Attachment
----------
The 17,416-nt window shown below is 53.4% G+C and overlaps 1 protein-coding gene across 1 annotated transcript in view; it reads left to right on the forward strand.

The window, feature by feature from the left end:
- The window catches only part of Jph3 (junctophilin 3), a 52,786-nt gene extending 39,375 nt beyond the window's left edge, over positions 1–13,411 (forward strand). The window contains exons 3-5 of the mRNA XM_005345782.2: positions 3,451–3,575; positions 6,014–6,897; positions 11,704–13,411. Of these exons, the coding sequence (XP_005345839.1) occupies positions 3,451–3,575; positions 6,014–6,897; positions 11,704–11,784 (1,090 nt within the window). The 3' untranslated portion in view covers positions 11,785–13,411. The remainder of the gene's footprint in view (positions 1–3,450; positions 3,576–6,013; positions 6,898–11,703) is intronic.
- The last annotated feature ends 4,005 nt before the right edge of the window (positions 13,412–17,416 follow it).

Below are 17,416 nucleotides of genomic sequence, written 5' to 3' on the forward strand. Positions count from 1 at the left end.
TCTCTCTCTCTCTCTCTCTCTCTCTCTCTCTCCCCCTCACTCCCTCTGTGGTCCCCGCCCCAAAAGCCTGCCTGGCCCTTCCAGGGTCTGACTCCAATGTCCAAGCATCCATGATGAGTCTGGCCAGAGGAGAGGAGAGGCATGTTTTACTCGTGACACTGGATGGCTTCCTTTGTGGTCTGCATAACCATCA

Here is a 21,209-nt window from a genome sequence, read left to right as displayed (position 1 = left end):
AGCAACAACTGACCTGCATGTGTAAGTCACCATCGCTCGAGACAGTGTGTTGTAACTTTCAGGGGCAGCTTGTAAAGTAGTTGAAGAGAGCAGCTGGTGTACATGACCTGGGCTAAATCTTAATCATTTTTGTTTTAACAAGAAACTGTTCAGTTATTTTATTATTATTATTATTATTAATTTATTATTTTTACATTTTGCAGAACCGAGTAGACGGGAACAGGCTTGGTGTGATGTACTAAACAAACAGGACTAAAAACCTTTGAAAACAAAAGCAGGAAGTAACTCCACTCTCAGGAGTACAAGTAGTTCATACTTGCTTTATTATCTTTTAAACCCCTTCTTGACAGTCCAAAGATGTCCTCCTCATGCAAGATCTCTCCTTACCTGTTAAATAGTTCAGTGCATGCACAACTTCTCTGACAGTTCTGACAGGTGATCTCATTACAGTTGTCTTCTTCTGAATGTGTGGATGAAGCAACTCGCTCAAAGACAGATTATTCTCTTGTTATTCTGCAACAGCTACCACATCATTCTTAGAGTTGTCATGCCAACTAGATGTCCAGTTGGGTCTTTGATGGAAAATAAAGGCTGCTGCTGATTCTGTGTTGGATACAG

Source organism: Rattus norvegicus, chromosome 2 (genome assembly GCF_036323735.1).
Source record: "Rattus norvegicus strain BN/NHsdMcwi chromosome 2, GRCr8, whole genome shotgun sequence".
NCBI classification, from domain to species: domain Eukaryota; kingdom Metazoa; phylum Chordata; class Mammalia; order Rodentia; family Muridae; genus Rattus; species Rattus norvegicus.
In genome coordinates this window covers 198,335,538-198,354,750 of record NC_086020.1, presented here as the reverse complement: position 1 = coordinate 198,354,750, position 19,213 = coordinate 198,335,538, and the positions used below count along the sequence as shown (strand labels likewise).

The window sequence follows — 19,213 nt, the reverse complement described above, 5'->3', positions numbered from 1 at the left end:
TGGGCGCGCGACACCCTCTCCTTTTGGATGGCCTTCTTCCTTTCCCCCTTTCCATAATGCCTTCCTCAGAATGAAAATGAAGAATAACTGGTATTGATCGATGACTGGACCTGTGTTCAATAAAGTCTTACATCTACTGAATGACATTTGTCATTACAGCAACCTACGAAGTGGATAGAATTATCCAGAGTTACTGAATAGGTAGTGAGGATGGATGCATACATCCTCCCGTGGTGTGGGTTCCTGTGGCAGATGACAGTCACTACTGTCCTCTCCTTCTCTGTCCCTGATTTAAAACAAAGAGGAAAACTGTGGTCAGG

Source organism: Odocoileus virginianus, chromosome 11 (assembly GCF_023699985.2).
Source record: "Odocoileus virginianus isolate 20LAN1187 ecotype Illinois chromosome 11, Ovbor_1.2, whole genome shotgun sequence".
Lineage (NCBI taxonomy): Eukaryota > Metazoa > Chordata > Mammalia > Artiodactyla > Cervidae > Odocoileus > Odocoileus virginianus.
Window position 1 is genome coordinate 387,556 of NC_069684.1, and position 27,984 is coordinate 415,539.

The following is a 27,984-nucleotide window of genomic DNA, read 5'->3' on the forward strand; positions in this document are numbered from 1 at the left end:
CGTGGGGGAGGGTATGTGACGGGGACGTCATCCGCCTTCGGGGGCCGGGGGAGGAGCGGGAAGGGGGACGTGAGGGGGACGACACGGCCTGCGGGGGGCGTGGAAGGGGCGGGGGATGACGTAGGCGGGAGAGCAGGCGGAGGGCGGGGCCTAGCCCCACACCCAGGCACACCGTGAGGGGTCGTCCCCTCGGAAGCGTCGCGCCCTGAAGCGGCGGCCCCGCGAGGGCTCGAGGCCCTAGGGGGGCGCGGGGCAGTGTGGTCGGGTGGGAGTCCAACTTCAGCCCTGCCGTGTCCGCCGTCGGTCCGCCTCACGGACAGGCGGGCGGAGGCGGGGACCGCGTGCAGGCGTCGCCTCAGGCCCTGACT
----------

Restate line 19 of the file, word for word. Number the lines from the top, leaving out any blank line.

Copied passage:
The following is a 27,984-nucleotide window of genomic DNA, read 5'->3' on the forward strand; positions in this document are numbered from 1 at the left end: